All of my previous trips in and outside of Spain have all had one thing in common: the weather. Some trips colder than others (Amsterdam for example) but never the less no journey with really enjoyable heat.
Alicia is from California where everything is beautiful and warm 24/7 and right by the ocean where going to the beach is easily accessible all the time. Understandably so, moving to a place like Madrid where it is landlocked and decently far from the ocean one could easily miss the water. Alica had been wanting to go to the beach forever and seeing as our last attempt in Valencia failed miserably it was time in our journey to go to somewhere warm and somewhere with an ocean.
So we decide for this trip we'd make a two day journey spending a full day and night in Malaga and then on the way home we'd stop in another famous city, Granada. Malaga was the trip where everything seemed to go right from beginning to end. The bus ride was easy and there was this instant feeling of warm beach comfort as soon as you walked off the bus. The town is essentially a beach town and has a sort of laid back feeling you would find in a place like the Jersey Shore where it is populated in the summer time and very slow during the winter. This was essentially the first trip where I felt like I was on "vacation" aka not doing anything but laying around and relaxing. I loved it.
Look mom, look dad, I finally found Hotel California!
So during this travel time an event is going on through Spain called Semana Santa or Holy Week. This is an annual celebration that happens, for a week, yes I said a week, which commemorates the Passion Of Jesus Christ with a gigantic parade thrown by the more religious brotherhood and fraternal Christians of the Catholic religion. It is essentially a week long Easter event with less eggs and more Jesus.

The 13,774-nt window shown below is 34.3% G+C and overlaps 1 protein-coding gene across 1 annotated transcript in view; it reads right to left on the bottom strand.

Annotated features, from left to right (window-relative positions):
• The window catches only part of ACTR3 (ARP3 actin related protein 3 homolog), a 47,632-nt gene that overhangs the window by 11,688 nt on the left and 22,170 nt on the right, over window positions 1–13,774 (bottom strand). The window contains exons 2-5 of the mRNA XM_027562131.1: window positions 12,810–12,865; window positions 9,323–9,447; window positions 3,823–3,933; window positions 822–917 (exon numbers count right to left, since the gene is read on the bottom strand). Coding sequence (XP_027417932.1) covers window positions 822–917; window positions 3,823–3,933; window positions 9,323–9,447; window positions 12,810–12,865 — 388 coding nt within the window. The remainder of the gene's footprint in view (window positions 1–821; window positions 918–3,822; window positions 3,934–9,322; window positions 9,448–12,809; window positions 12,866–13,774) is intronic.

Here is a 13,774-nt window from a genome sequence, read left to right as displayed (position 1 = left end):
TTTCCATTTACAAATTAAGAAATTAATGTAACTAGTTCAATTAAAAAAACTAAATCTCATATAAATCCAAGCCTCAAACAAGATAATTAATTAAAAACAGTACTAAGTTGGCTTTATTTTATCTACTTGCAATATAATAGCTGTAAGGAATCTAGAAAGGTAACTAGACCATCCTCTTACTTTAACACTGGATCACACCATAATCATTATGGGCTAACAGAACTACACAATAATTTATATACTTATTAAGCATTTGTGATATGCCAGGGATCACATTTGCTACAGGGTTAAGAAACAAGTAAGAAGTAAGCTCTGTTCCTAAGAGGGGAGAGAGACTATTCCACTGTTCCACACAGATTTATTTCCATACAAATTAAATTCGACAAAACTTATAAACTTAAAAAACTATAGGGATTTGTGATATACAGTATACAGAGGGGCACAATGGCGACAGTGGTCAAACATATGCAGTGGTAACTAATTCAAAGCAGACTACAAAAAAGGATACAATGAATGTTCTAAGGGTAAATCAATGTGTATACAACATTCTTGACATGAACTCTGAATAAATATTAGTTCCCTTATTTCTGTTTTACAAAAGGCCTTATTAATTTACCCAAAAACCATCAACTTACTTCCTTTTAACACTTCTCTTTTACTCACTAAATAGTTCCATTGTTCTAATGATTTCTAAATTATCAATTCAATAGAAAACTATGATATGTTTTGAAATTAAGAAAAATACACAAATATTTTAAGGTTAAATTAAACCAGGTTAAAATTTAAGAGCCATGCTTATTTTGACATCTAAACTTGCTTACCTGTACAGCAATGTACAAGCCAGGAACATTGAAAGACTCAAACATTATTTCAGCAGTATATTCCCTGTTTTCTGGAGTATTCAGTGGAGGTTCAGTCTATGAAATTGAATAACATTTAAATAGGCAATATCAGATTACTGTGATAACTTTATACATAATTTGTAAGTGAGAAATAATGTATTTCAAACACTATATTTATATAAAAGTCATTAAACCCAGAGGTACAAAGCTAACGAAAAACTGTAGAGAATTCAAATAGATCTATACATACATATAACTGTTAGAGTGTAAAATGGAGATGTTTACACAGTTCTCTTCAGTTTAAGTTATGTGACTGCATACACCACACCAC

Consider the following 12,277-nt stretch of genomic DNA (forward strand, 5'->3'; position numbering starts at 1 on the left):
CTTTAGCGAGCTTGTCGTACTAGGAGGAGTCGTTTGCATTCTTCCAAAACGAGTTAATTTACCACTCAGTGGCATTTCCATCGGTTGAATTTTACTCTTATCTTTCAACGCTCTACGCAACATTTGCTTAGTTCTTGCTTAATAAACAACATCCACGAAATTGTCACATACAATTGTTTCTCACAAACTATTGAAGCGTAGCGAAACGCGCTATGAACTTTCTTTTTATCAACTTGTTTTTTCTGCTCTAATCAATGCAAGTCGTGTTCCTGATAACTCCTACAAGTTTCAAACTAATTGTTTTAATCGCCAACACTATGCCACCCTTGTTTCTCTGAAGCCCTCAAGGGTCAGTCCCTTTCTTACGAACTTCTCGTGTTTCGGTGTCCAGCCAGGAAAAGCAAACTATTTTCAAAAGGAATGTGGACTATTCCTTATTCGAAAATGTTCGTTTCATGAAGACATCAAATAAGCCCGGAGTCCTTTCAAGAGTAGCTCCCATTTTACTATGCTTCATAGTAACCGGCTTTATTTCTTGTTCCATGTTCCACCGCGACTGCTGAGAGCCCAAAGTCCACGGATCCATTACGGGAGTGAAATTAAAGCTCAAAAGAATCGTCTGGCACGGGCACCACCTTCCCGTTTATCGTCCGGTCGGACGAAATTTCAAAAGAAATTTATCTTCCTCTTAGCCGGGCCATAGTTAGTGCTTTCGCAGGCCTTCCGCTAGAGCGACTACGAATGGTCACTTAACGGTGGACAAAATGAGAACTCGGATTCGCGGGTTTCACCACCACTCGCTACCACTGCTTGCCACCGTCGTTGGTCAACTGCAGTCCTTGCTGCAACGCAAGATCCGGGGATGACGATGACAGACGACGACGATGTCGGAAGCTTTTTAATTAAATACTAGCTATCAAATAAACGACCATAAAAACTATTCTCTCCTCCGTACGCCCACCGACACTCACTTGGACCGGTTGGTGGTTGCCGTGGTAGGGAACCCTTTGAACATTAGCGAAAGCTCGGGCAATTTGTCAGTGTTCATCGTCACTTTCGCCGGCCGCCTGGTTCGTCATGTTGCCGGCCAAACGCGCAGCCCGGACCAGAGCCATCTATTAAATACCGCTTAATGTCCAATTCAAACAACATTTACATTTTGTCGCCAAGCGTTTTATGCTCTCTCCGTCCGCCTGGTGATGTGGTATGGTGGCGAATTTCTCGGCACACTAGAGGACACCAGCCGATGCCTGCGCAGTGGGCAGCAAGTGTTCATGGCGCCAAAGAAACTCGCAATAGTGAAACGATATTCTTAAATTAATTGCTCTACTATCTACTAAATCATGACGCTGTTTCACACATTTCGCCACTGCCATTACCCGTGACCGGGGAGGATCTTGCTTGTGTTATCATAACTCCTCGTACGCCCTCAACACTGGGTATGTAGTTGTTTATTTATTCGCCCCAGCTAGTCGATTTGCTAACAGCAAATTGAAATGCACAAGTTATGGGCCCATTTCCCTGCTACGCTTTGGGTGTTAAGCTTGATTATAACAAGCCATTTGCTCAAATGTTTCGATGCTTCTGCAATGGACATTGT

The full on celebration is held in some towns in Spain but not all which means depending on where you live you might not even realize it is going on. Madrid doesn't really do anything big for it and by the time we left for Malaga it was towards the end of Semana Santa and frankly I had forgotten about it.
Since we only had the night in Malaga before we left for Granada, Alicia and I decide to just explore the small town a little bit and see what it had to offer. Our hostel, which was by the beach was a bit away from the town center and as we got closer, we both heard loud noises from the distance and saw a lot of lights. We were about to walk into the Semana Santa parade. A stumbling into this Spanish cultural experience was truly wonderful. Up until this point the only other cultural celebration I got to experience in Spain was Fallas a couple months back and I've always been eager to observe more culture celebrations abroad. So it was truly a wonderful experience seeing all of this go down.
Semana Santa is a big deal. There is just no way around it, the streets were PACKED with people on either side leaving the middle open for the parade itself. Since this is a some what small beach town I wouldn't be surprised if most of its residents were at the parade itself. Everyone so happy and cheerful and the parade went on.
The parade itself was led by a multitude vibrate colored KKK looking members. But instead of hate filled human being these guys walk in pride and tradition garnets throughout the parade. I can only imagine how annoyed they were when the KKK were doing their thing in America. In between these guys were gigantic statues depict different scenes of the bible, most of them including Jesus in some way. They were huge structures to say the least.
The craziest part is all these structures are being carried by people and not on some sort of vechile.
Like I said, the crowd was everywhere.
Even the younger kids participated!